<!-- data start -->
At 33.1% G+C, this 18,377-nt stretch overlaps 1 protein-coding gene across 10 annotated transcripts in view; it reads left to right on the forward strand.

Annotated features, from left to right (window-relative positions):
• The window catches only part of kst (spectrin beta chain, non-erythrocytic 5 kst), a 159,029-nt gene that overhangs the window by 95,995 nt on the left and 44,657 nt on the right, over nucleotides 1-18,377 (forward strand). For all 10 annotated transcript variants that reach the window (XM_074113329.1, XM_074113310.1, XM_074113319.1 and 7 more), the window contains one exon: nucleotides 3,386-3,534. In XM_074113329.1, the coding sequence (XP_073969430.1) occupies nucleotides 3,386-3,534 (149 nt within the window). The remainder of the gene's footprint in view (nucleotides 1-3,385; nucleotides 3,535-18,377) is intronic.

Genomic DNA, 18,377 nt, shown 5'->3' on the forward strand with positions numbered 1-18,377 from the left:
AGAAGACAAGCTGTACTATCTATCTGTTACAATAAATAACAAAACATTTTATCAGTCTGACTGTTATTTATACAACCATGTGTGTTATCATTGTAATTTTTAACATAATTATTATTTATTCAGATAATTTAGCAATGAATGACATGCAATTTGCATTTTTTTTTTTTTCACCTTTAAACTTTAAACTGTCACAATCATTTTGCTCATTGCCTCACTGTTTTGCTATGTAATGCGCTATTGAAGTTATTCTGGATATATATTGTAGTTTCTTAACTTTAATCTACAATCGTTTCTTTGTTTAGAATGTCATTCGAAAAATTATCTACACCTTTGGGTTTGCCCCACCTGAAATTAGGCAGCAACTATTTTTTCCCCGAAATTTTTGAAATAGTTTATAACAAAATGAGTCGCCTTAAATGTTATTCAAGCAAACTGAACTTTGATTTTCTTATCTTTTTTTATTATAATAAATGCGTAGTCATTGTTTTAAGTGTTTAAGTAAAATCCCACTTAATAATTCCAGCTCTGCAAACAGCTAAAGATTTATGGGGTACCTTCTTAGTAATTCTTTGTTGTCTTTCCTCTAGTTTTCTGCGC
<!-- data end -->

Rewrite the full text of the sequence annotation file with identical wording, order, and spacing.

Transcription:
At 33.1% G+C, this 18,377-nt stretch overlaps 1 protein-coding gene across 10 annotated transcripts in view; it reads left to right on the forward strand.

Annotated features, from left to right (window-relative positions):
• The window catches only part of kst (spectrin beta chain, non-erythrocytic 5 kst), a 159,029-nt gene that overhangs the window by 95,995 nt on the left and 44,657 nt on the right, over nucleotides 1-18,377 (forward strand). For all 10 annotated transcript variants that reach the window (XM_074113329.1, XM_074113310.1, XM_074113319.1 and 7 more), the window contains one exon: nucleotides 3,386-3,534. In XM_074113329.1, the coding sequence (XP_073969430.1) occupies nucleotides 3,386-3,534 (149 nt within the window). The remainder of the gene's footprint in view (nucleotides 1-3,385; nucleotides 3,535-18,377) is intronic.

Genomic DNA, 18,377 nt, shown 5'->3' on the forward strand with positions numbered 1-18,377 from the left:
AGAAGACAAGCTGTACTATCTATCTGTTACAATAAATAACAAAACATTTTATCAGTCTGACTGTTATTTATACAACCATGTGTGTTATCATTGTAATTTTTAACATAATTATTATTTATTCAGATAATTTAGCAATGAATGACATGCAATTTGCATTTTTTTTTTTTTCACCTTTAAACTTTAAACTGTCACAATCATTTTGCTCATTGCCTCACTGTTTTGCTATGTAATGCGCTATTGAAGTTATTCTGGATATATATTGTAGTTTCTTAACTTTAATCTACAATCGTTTCTTTGTTTAGAATGTCATTCGAAAAATTATCTACACCTTTGGGTTTGCCCCACCTGAAATTAGGCAGCAACTATTTTTTCCCCGAAATTTTTGAAATAGTTTATAACAAAATGAGTCGCCTTAAATGTTATTCAAGCAAACTGAACTTTGATTTTCTTATCTTTTTTTATTATAATAAATGCGTAGTCATTGTTTTAAGTGTTTAAGTAAAATCCCACTTAATAATTCCAGCTCTGCAAACAGCTAAAGATTTATGGGGTACCTTCTTAGTAATTCTTTGTTGTCTTTCCTCTAGTTTTCTGCGC